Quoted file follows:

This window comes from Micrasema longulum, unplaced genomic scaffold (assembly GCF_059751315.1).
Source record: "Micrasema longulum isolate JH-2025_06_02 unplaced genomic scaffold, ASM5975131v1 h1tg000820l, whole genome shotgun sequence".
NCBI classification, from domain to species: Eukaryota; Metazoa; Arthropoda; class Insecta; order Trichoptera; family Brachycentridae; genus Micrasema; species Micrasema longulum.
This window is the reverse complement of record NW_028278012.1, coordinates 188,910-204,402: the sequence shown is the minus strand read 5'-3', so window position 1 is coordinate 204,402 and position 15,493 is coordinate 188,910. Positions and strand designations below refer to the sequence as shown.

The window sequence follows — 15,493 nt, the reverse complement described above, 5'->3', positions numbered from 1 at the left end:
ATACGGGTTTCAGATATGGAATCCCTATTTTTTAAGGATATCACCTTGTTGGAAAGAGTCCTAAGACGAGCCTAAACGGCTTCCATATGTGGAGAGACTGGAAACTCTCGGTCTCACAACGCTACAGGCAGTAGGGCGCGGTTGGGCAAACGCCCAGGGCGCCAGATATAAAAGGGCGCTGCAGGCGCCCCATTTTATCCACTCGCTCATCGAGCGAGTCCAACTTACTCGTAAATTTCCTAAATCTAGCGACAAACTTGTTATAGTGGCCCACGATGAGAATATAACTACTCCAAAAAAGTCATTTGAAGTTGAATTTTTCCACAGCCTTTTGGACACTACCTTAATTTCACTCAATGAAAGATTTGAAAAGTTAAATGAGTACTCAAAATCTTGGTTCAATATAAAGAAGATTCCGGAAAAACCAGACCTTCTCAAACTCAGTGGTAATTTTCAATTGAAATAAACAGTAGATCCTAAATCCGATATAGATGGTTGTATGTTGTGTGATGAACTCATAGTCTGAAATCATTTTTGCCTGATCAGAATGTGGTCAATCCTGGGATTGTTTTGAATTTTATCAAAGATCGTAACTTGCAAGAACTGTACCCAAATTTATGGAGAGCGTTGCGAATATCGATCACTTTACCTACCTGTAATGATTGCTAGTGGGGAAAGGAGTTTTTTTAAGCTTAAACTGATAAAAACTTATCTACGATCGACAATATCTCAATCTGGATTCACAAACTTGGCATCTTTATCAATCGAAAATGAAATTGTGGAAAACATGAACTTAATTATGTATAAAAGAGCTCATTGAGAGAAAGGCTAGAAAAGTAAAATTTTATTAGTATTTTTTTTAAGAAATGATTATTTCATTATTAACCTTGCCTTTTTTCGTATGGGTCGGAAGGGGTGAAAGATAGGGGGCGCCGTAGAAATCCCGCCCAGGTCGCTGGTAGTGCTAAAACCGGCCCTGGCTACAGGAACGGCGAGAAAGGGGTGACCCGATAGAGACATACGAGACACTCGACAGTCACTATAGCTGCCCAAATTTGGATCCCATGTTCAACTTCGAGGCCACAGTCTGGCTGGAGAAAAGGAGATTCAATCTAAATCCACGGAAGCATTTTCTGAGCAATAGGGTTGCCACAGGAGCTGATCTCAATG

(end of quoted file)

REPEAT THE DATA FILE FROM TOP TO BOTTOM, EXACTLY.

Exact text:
This window comes from Micrasema longulum, unplaced genomic scaffold (assembly GCF_059751315.1).
Source record: "Micrasema longulum isolate JH-2025_06_02 unplaced genomic scaffold, ASM5975131v1 h1tg000820l, whole genome shotgun sequence".
NCBI classification, from domain to species: Eukaryota; Metazoa; Arthropoda; class Insecta; order Trichoptera; family Brachycentridae; genus Micrasema; species Micrasema longulum.
This window is the reverse complement of record NW_028278012.1, coordinates 188,910-204,402: the sequence shown is the minus strand read 5'-3', so window position 1 is coordinate 204,402 and position 15,493 is coordinate 188,910. Positions and strand designations below refer to the sequence as shown.

The window sequence follows — 15,493 nt, the reverse complement described above, 5'->3', positions numbered from 1 at the left end:
ATACGGGTTTCAGATATGGAATCCCTATTTTTTAAGGATATCACCTTGTTGGAAAGAGTCCTAAGACGAGCCTAAACGGCTTCCATATGTGGAGAGACTGGAAACTCTCGGTCTCACAACGCTACAGGCAGTAGGGCGCGGTTGGGCAAACGCCCAGGGCGCCAGATATAAAAGGGCGCTGCAGGCGCCCCATTTTATCCACTCGCTCATCGAGCGAGTCCAACTTACTCGTAAATTTCCTAAATCTAGCGACAAACTTGTTATAGTGGCCCACGATGAGAATATAACTACTCCAAAAAAGTCATTTGAAGTTGAATTTTTCCACAGCCTTTTGGACACTACCTTAATTTCACTCAATGAAAGATTTGAAAAGTTAAATGAGTACTCAAAATCTTGGTTCAATATAAAGAAGATTCCGGAAAAACCAGACCTTCTCAAACTCAGTGGTAATTTTCAATTGAAATAAACAGTAGATCCTAAATCCGATATAGATGGTTGTATGTTGTGTGATGAACTCATAGTCTGAAATCATTTTTGCCTGATCAGAATGTGGTCAATCCTGGGATTGTTTTGAATTTTATCAAAGATCGTAACTTGCAAGAACTGTACCCAAATTTATGGAGAGCGTTGCGAATATCGATCACTTTACCTACCTGTAATGATTGCTAGTGGGGAAAGGAGTTTTTTTAAGCTTAAACTGATAAAAACTTATCTACGATCGACAATATCTCAATCTGGATTCACAAACTTGGCATCTTTATCAATCGAAAATGAAATTGTGGAAAACATGAACTTAATTATGTATAAAAGAGCTCATTGAGAGAAAGGCTAGAAAAGTAAAATTTTATTAGTATTTTTTTTAAGAAATGATTATTTCATTATTAACCTTGCCTTTTTTCGTATGGGTCGGAAGGGGTGAAAGATAGGGGGCGCCGTAGAAATCCCGCCCAGGTCGCTGGTAGTGCTAAAACCGGCCCTGGCTACAGGAACGGCGAGAAAGGGGTGACCCGATAGAGACATACGAGACACTCGACAGTCACTATAGCTGCCCAAATTTGGATCCCATGTTCAACTTCGAGGCCACAGTCTGGCTGGAGAAAAGGAGATTCAATCTAAATCCACGGAAGCATTTTCTGAGCAATAGGGTTGCCACAGGAGCTGATCTCAATG